AHDB GREATsoils stakeholder engagement
The Microbiology Society is undertaking a project entitled A Sustainable Future as part of our 75th Anniversary, which aims to highlight the Sustainable Development Goals (SDGs) to our members and empower them to use their research to evidence and impact the goals. Earlier this year, we put a call out to our members to submit case studies in the following three areas: antimicrobial resistance, soil health and the circular economy.
This case study is written by Dr Amanda Bennett, who is a Resource Management Scientist at the Agriculture and Horticulture Development Board (AHDB), UK. It focuses on Soil Health; maintaining the health of our soils has gained increasing prominence in recent years. Soils are essential for the global food system and regulate water, carbon and nitrogen cycles but are put under pressure from population growth and climate change.
The Agriculture and Horticulture Development Board (AHDB) is a statutory levy board funded by farmers, growers, and others in the supply chain. We work closely with stakeholders to understand the needs of the agricultural and horticultural industries, to drive productivity and innovation, and support farm businesses to succeed.
The Soil Biology and Soil Health Partnership is a five-year programme of work funded by AHDB and BBRO (British Beet Research Organisation), and is a collaboration between 14 organisations, including academic institutes, commercial companies and charities. Key aims are to deliver information on soil health and soil biology in easily accessible formats, and to develop a soil health scorecard approach to measure and monitor soil health on-farm, in a range of production systems.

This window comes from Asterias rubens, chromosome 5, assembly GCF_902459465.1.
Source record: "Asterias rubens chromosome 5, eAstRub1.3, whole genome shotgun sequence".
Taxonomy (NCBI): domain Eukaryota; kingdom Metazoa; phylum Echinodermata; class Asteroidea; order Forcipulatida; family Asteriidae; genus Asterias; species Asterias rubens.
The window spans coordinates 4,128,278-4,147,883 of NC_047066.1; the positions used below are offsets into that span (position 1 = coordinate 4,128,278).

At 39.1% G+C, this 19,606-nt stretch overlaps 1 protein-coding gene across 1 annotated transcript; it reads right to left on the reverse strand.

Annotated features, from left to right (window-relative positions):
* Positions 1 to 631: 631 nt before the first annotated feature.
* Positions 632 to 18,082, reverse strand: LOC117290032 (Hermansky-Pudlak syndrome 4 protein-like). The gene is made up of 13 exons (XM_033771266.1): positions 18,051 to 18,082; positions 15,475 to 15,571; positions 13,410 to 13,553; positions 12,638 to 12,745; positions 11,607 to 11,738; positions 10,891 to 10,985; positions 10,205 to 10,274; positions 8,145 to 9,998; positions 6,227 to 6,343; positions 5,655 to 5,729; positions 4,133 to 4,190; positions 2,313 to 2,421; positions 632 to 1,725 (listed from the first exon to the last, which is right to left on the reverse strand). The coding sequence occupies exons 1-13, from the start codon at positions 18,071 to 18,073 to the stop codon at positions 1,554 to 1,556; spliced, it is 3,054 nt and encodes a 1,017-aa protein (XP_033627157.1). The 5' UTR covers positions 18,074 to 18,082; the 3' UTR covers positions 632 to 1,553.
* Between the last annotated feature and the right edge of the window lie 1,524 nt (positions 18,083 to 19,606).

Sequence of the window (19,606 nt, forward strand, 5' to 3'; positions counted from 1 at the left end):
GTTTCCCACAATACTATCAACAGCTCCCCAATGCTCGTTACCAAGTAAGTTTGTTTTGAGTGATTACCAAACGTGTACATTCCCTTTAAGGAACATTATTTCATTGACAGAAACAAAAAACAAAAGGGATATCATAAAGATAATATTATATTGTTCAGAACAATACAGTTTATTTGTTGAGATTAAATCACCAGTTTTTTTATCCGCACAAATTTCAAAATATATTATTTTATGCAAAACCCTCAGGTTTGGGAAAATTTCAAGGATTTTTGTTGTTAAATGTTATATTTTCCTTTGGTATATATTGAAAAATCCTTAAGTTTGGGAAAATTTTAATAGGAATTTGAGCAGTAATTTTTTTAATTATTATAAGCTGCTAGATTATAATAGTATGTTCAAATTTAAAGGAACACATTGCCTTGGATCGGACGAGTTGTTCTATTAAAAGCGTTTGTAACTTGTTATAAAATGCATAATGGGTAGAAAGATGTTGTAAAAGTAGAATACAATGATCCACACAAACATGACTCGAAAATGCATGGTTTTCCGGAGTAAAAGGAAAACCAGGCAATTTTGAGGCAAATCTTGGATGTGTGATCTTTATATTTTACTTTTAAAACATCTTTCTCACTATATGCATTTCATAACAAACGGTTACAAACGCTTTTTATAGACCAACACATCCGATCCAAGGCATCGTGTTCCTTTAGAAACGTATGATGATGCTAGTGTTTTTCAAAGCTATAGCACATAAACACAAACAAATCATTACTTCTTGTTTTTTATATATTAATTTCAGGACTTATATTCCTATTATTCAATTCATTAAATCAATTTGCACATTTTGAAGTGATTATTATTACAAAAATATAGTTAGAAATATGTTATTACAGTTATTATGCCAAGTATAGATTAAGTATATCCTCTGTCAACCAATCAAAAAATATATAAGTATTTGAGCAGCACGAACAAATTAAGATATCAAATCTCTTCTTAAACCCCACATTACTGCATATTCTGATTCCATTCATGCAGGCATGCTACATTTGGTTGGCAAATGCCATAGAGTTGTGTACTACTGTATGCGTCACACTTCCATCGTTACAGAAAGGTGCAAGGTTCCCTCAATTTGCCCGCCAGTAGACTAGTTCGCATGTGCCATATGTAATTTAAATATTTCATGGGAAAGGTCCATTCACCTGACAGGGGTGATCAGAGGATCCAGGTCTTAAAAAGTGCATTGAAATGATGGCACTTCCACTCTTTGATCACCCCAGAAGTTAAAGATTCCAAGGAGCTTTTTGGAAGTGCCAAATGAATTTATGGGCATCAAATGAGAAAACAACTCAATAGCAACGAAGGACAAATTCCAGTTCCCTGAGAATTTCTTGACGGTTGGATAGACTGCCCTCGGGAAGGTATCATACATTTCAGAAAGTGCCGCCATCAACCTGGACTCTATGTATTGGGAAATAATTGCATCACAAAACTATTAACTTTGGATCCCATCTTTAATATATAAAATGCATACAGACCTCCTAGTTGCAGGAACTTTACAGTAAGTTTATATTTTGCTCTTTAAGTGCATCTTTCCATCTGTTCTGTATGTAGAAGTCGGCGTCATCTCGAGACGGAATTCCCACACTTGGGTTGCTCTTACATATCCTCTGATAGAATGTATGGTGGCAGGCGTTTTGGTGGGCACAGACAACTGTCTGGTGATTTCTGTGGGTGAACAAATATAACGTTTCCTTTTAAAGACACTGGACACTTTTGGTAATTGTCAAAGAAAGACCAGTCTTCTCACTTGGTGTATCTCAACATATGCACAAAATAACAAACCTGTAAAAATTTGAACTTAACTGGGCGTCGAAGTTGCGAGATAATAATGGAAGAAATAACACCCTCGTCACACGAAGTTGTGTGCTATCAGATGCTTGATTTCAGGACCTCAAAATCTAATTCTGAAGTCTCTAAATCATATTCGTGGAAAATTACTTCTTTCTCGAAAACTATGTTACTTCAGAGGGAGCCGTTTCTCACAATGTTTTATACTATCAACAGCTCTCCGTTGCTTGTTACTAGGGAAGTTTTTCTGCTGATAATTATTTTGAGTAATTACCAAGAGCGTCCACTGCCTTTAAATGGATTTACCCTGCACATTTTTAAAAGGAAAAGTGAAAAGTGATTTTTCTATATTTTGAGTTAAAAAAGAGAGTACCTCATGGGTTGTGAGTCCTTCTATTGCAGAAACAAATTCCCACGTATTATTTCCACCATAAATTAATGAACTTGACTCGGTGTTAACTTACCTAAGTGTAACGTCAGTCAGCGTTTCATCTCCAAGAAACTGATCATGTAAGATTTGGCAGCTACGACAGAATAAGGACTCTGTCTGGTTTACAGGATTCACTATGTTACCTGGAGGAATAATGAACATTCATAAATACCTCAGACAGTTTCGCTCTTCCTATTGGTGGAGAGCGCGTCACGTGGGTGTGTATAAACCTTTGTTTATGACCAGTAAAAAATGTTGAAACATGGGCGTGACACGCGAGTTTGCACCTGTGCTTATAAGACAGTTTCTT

The scorecard approach is bringing together a suite of physical, chemical and biological indicators of soil health, and is being developed and validated at a series of long-term experimental sites where drivers of soil biology – such as organic amendments, rotation, pH or tillage – are being investigated. At these sites, research includes analyses of mesofauna, nematodes and microbial communities to improve understanding of the complexities of biological soil health.
A simpler suite of measurements is also being trialled in a programme of on-farm monitoring for soil health by eight farmer groups across the UK. The farmers involved in this work were recruited after a series of workshops and an online survey at the start of the programme. Farmer and grower participation is important to ensure that we get feedback on the current understanding of soil health, the development of the scorecard approach (E.g. how easy it is to do assessments and interpret results using a ‘traffic light system’), and also what questions are being asked in a practical setting to ensure these are taken into account in the research programme.
The soil health scorecard approach has also been used for knowledge exchange within the AHDB Farm Excellence platform. This platform comprises our on-farm activities and has several elements, each delivering in a different way: Strategic Farms or Centres, focusing on technical performance; Monitor Farms, focusing on business performance; smaller discussion groups; and technical events, ranging from local meetings to national roadshows or larger conferences.
Engagement with a range of stakeholders through various channels has allowed a wider audience to see how soil health can be measured and monitored on-farm in relatively simple terms, and highlighted some of the more challenging aspects around interpretation of biological indicators of soil health.
About the author
Dr Amanda Bennett is a Resource Management Scientist at the Agriculture and Horticulture Development Board (AHDB), UK. Find out more about AHDB here.